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Coastal drought is unique in its effects on the salinity dynamics of creeks, rivers, and estuaries. Commonly-used drought indices characterize hydrological, agricultural, and meteorological conditions; however they do not incorporate salinity, a key stressor associated with coastal drought. Salinity is a critical response variable that integrates hydrologic and coastal dynamics including sea level, tides, winds, precipitation, streamflow, and tropical storms.
What is the Coastal Salinity Index?
- The CSI is a drought index tool that uses salinity data to characterize saline (drought) and freshwater (wet) conditions in coastal surface waters.
- The CSI uses an approach similar to the Standardized Precipitation Index (SPI) to show the probability of recording a given amount of salinity.
- The CSI can be computed for multiple time intervals from 1 to 24 months to characterize short- and long-term conditions.
- The CSI does not depict hourly to daily salinity fluctuations, but the response to monthly (and longer) precipitation and streamflow conditions.
Who can use the CSI?
The CSI was developed to characterize coastal drought, monitor changing salinity conditions, and improve understanding of the effects of changing salinities on fresh and saltwater ecosystems, fish habitat, and freshwater availability for municipal and industrial use. Key audiences include:
- Resource managers. Those who monitor drought conditions in order to make decisions and manage resources, such as water, fisheries, wildlife, refuges, preserves, and forests.
- The drought monitoring community. Those who monitor drought conditions, make determinations regarding drought status, and disseminate drought information, for example, drought coordinators and response committees, State climatologists, and National Weather Service offices.
- Researchers. Those who are interested in studying drought and improving understanding of the drivers and effects of drought in coastal areas.
What does this new tool provide?
This free, online tool has many functions including:
- Data and graphs for weekly trends for salinity and water temperature conditions, as an indicator of recent hydrological conditions
- Data and graphs for monthly salinity averages
- Downloadable software package (R-package), to encourage the use of CSI in current and future research efforts
- Access to real-time CSIs for the Carolinas and south Florida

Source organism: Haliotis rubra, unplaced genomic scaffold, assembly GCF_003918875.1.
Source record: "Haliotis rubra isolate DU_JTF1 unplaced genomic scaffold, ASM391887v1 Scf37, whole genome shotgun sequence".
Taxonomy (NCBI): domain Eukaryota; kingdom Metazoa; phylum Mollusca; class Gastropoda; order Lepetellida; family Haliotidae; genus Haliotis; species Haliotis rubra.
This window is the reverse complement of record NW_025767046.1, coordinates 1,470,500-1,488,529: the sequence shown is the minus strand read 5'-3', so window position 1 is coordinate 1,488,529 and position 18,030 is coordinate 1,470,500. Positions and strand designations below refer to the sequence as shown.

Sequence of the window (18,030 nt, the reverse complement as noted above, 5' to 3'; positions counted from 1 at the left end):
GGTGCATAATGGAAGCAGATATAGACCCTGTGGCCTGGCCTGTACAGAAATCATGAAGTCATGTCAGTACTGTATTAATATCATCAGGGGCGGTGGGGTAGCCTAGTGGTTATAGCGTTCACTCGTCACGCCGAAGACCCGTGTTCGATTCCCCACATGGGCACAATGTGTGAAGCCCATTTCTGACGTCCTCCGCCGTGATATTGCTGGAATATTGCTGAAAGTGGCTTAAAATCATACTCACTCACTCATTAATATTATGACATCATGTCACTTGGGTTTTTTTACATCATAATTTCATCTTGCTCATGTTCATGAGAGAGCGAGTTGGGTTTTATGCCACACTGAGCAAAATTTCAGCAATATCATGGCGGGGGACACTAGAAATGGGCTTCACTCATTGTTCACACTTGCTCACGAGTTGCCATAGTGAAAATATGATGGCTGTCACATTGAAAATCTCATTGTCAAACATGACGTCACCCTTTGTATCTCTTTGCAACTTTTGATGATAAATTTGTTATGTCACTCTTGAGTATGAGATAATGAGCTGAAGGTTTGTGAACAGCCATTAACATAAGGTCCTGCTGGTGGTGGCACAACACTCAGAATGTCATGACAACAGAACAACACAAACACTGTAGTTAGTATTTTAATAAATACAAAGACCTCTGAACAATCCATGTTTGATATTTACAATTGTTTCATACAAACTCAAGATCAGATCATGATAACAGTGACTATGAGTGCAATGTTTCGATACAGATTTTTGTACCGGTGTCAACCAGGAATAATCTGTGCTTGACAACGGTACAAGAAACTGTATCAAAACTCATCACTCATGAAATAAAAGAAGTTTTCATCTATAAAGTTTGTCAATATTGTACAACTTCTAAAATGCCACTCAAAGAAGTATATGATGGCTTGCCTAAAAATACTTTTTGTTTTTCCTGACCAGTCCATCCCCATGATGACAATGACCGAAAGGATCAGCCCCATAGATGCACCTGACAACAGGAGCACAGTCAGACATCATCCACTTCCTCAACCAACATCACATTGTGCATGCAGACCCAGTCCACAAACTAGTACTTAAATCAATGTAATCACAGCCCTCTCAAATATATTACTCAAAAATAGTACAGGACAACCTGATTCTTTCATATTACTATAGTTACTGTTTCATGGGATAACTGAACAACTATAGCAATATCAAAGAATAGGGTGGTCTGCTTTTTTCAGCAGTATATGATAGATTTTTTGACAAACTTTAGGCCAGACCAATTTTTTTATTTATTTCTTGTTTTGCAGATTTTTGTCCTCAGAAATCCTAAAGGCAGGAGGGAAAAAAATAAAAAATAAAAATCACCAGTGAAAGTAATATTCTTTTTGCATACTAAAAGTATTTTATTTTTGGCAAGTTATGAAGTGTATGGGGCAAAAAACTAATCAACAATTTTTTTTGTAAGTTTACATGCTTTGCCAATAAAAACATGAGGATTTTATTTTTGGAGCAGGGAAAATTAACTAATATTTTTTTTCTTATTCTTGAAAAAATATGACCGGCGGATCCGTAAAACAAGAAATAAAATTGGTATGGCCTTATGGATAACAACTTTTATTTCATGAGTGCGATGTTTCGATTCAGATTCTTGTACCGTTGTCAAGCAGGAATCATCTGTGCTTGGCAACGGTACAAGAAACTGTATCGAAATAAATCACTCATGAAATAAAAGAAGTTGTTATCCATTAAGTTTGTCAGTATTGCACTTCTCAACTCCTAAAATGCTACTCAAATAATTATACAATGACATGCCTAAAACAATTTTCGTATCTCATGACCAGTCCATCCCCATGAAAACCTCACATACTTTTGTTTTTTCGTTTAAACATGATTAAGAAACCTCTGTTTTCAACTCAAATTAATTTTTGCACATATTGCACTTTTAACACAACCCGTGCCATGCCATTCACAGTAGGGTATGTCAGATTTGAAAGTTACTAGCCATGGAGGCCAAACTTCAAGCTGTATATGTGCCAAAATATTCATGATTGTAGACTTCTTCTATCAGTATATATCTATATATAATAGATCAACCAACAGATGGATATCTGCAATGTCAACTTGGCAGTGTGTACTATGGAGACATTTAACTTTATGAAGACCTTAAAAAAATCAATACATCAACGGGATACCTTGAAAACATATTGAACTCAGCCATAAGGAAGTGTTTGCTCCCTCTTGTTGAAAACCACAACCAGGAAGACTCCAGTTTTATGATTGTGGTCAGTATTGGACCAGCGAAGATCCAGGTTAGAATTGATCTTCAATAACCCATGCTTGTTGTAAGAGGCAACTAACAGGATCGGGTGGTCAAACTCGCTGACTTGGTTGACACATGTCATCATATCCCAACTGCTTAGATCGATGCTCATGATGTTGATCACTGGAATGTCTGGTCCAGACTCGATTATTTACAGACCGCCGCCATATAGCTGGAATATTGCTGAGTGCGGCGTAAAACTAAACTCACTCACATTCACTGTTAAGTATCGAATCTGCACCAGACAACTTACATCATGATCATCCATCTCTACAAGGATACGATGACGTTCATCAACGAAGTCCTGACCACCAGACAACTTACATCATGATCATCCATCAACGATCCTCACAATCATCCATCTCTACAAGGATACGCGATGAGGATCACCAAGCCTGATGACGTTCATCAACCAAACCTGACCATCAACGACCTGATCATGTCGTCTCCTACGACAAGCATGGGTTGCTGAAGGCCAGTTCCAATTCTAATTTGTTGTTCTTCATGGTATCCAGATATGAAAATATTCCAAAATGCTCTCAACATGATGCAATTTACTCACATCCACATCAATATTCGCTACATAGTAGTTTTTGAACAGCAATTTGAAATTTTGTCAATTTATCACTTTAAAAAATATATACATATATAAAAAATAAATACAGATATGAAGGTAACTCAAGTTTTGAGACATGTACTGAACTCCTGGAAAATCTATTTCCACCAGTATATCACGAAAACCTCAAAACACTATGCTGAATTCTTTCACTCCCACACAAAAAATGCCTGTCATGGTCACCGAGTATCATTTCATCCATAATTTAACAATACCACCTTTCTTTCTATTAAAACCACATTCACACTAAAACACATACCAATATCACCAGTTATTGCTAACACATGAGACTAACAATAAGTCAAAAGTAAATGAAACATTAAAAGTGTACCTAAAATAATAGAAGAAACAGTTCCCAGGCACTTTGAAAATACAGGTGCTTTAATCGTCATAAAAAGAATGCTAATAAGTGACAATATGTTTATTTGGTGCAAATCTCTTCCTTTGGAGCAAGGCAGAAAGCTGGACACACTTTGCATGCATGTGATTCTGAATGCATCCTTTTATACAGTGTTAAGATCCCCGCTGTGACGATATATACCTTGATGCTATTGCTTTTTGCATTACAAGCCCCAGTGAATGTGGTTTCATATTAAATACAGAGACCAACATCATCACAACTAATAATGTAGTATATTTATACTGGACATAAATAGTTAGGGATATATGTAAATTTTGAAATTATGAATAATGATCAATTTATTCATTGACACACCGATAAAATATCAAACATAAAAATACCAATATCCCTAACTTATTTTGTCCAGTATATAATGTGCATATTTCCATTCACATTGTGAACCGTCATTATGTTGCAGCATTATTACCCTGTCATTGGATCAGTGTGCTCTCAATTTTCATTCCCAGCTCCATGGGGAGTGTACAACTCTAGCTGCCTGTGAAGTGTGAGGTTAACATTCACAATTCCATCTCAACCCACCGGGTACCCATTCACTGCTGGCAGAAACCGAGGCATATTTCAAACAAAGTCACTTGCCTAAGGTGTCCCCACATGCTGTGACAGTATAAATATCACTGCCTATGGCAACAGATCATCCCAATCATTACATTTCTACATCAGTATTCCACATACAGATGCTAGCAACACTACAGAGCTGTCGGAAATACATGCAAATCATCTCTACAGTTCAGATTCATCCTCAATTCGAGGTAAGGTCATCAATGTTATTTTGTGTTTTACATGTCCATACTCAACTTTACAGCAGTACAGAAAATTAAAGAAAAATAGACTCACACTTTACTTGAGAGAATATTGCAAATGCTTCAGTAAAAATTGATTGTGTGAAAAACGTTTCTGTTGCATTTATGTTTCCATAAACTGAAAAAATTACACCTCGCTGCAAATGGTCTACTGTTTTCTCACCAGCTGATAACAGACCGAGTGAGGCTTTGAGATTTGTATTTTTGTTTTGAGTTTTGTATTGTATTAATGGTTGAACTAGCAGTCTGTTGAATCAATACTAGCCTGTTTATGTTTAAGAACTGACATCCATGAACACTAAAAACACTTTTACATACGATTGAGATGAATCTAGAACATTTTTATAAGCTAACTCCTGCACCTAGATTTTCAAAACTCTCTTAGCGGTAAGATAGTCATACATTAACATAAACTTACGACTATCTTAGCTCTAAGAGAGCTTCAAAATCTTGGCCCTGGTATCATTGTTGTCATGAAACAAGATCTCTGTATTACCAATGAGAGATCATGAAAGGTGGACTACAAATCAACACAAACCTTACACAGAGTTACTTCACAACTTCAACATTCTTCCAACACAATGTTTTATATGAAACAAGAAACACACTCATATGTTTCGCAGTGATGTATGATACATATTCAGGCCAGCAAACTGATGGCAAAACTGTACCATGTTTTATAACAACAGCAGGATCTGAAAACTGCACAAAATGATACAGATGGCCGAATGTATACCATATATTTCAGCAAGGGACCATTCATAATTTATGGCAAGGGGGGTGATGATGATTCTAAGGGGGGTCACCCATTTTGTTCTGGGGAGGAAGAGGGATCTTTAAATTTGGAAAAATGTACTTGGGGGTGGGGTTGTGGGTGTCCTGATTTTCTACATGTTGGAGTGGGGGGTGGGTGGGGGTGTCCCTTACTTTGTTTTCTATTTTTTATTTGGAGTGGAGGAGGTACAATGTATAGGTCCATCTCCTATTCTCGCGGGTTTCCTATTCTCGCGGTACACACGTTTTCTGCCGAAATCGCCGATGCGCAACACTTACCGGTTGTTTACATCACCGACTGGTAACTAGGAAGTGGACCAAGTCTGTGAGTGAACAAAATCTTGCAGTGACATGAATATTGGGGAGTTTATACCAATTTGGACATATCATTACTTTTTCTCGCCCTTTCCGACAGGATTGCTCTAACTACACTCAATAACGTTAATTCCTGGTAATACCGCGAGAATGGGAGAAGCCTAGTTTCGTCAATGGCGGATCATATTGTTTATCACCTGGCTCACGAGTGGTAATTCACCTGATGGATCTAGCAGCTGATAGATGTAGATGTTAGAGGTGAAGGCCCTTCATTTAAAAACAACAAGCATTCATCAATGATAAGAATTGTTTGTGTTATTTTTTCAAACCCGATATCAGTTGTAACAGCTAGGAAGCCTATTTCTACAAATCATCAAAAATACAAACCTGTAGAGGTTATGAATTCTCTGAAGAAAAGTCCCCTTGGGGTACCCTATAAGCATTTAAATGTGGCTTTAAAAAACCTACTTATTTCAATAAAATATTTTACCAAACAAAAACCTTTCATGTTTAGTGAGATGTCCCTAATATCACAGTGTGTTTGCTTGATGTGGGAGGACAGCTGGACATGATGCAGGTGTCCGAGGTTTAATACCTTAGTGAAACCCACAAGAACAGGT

- Access to historic CSIs through the USGS ScienceBase Catalog
- A CSI User Guide
What are the future plans for the CSI?
- Increase number and spatial coverage of monitoring sites. Include more real-time gauge stations along the Eastern seaboard and the Gulf of Mexico, with potential expansion to the Pacific coast.
- Advance key research questions. Better understand how salinity information can be incorporated into short and long-term planning in areas such as fisheries (e.g., oysters, crabs), conservation (e.g., wetlands) and water (e.g., municipal utilities) management.
- Expand use of CSI applications in coastal decision making. Develop more case studies of how the CSI can be utilized or improved.
- Move towards predictive capacity. The CSI currently serves as an indicator of historical change and current conditions. Can the CSI evolve into a forecast tool as well?
Questions or Suggestions?
For more information, please contact Matthew Petkewich, U.S. Geological Survey, at email@example.com
The motivation for a coastal drought index came from the National Integrated Drought Information System (NIDIS) Drought Early Warning System (DEWS) program for coastal North Carolina and South Carolina. The Coastal Carolinas DEWS is a collaborative federal, state, and local interagency effort to improve early warning capacity and resilience to drought. In the Carolinas, activities focus on improving the understanding of drought effects on coastal environmental resources and developing information to enhance drought monitoring and planning processes. The Coastal Salinity Index project has been supported by the National Integrated Drought Information System, U.S. Geological Survey, the National Oceanic and Atmospheric Administration (NOAA), and the Carolinas Integrated Sciences and Assessments (CISA) program.